MR. MORALES: The most influential people in the United States -- the ones who tell their neighbors what to buy and which politicians to support -- are not necessarily the people you would expect.
That's the finding of a new book on public opinion and leadership called: The Influentials: One American in Ten Tells the Other Nine How to Vote, Where to Eat, and What to Buy written by Ed Keller and Jon Berry. Mr. Berry is Vice President of Roper ASW, a global marketing, polling and consulting firm. He joins us from his office in New York.
Also with us is John DiIulio -- Frederic Fox Leadership Professor of Politics, Religion and Civil Society at the University of Pennsylvania. He joins us from his home in Philadelphia.
Let's start with Jon Berry. Who are "The Influentials" and why are they important?
MR. BERRY: What we've identified through the years is that there are Americans who are at the center of the national conversation -- not only about what's going on the society broadly, like what's going on in politics and government, but also what's going on in their communities and what's going on in the consumer marketplace. And it's basically a reflection of participatory democracy, but also participatory democracy "at large" because there is a lot of change that takes place in American society that happens well beyond what you see in the newspapers about the doings at City Hall or in Washington. The definition that we [at Roper] use to identify these people is those who "show up and make their opinions known." We use a check-off list of things people have done in the past year ranging from going to a meeting on town or school affairs to being on a committee to being the head of a club or organization, writing letters to the editor of a newspaper, calling talk radio shows, making a speech or writing articles.
MR. MORALES: John DiIulio, these "Influentials" make up about 10% of the US population today. Are there any historical parallels?
MR. DIIULIO: I think that if you look at it historically, there have always been groups of so-called "local notables" and so forth, people who were the activists in their communities and took the lead in serving on what we would today call local school boards or other kinds of civic associations ... people who were connected across a wide range of communities, not just their own ethnic or religious group, but across many groups and people who were looked to by others for their opinions on politics, books, movies and other kinds of entertainment. So I think there are many interesting historical parallels.
MR. BERRY: Actually, you can even go back to the founding of the country. For example, Benjamin Franklin started the first public library and first volunteer fire department. [Alexis] de Tocqueville, when traveling across the United States [in the early 1830s] remarked, among other things, on a concept of 'self interest properly understood' -- that Americans seem to have the ability to find the intersection between their own self interests and and the interests of the community and how that brought people together. It's something I'm not sure that has sunk into the broader consciousness of the country yet [i.e., been realized by most Americans], but for a number of years now we have been seeing a real resurgence in Americans' involvement in local community affairs. A lot of it has been through organizations and groups that have come together, for example, to raise funds for arts programs in local schools or environmental organizations that have been started.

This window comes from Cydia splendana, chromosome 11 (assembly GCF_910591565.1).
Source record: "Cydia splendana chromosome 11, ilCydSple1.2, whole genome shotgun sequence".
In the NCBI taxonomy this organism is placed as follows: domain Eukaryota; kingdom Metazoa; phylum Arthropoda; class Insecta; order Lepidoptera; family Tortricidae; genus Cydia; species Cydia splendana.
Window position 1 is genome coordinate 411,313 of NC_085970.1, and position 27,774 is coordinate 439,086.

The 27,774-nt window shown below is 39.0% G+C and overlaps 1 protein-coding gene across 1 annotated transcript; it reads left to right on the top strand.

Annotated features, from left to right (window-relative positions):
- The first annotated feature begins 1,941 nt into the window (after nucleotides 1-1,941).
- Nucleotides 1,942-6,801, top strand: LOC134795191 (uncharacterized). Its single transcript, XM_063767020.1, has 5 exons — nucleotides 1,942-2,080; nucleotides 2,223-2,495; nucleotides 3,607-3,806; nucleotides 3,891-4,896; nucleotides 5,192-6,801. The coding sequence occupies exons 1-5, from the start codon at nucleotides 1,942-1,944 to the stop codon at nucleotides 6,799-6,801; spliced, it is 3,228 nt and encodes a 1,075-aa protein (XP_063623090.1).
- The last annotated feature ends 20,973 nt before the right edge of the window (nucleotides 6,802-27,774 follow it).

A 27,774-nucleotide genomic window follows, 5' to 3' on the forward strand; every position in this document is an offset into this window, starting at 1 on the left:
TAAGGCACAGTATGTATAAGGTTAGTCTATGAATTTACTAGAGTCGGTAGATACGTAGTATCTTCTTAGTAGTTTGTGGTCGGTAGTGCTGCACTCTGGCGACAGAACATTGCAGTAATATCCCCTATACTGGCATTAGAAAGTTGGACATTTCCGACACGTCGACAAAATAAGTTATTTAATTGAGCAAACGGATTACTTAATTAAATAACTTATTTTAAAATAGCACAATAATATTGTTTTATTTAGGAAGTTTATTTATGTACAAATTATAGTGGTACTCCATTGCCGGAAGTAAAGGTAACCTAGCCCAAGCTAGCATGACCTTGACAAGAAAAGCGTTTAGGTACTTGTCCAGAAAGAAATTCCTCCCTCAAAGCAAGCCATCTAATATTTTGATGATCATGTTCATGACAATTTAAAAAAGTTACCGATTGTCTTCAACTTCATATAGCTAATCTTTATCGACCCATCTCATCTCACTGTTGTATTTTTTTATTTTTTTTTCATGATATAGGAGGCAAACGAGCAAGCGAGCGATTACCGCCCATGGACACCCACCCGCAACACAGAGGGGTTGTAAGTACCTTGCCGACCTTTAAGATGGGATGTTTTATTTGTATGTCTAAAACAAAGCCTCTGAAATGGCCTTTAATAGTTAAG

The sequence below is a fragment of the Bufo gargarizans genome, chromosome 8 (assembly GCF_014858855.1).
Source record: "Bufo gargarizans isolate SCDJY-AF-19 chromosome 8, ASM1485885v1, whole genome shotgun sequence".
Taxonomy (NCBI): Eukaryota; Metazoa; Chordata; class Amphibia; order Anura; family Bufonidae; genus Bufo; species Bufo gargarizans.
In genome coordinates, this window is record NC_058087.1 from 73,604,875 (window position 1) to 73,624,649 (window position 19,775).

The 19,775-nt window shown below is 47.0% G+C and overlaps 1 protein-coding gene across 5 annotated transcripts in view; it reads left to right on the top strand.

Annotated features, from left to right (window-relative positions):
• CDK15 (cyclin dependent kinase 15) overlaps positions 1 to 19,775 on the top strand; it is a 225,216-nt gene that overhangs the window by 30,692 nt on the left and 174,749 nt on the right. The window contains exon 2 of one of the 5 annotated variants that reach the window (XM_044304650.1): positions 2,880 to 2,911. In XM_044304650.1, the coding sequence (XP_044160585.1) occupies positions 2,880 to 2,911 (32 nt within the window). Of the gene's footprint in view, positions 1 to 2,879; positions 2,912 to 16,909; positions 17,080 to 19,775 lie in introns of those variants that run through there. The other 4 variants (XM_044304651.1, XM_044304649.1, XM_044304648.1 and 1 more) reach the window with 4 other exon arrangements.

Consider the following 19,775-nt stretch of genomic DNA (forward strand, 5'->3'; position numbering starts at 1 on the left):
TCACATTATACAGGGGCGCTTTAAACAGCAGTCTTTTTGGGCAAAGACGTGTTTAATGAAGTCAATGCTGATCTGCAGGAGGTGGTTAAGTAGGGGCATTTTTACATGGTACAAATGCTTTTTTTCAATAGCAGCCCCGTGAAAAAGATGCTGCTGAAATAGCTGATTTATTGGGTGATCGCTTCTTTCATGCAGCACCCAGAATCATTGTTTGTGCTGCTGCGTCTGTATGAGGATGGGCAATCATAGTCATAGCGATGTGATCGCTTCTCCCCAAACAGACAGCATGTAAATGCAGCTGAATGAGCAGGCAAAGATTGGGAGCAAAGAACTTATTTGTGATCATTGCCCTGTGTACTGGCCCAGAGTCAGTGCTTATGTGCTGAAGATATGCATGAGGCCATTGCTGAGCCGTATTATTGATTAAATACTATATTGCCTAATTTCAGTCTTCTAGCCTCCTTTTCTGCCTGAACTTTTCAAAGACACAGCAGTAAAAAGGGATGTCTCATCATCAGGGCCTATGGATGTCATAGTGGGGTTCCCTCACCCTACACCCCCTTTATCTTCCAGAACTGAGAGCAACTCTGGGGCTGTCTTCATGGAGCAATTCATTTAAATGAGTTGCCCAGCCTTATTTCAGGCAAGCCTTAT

MR. MORALES: Professor DiIulio, let me follow up on that. How much do these "Influentials" actually reflect American ideals, values and institutions?
MR. DIIULIO: I think they pretty much do. The portrait in the book of "The Influentials" is that they are pretty balanced souls. They are economically motivated, but not obsessed with money. They're family focused, but civilly engaged. They're technology friendly, but they live real and not 'virtual' lives. They're not couch potatoes. They are very happy to live in this country, but they are considerably international in their perspective. And with respect to political ideals, while they are somewhat more conservative than they are liberal -- self-reported, self-described [i.e., as they describe themselves in polls and questionnaires], the partisan breakdown is almost even between Democrats and Republicans with about a quarter being Independents. And that's pretty much a reflection of the population as a whole.
MR. MORALES: Jon Berry, let me get your take on that.
MR. BERRY: There's a sort of 'center of gravity' to the ideas in society that keeps things moving along despite what you see on the fringes and the things that often get reported in newspapers. We [at Roper] think that this is basically where you find it [i.e., the 'center of gravity'], within this group. They manage to balance a lot of different ideas. We did a values analysis of this group subsequent to the book. And we thought that it was pretty striking because what we saw as the seams [i.e., main threads running through this group] were not so much status, prestige or one-upsmanship, but personal relationships, "I will get involved in the schools, for example, because it will create a better educational environment for my kids and for my neighbors' and friends' kids;" exploration, "I will try this new idea or go to a new place on vacation, for example, because it's interesting and I will learn something from it;" and integrity, being authentic and true to yourself.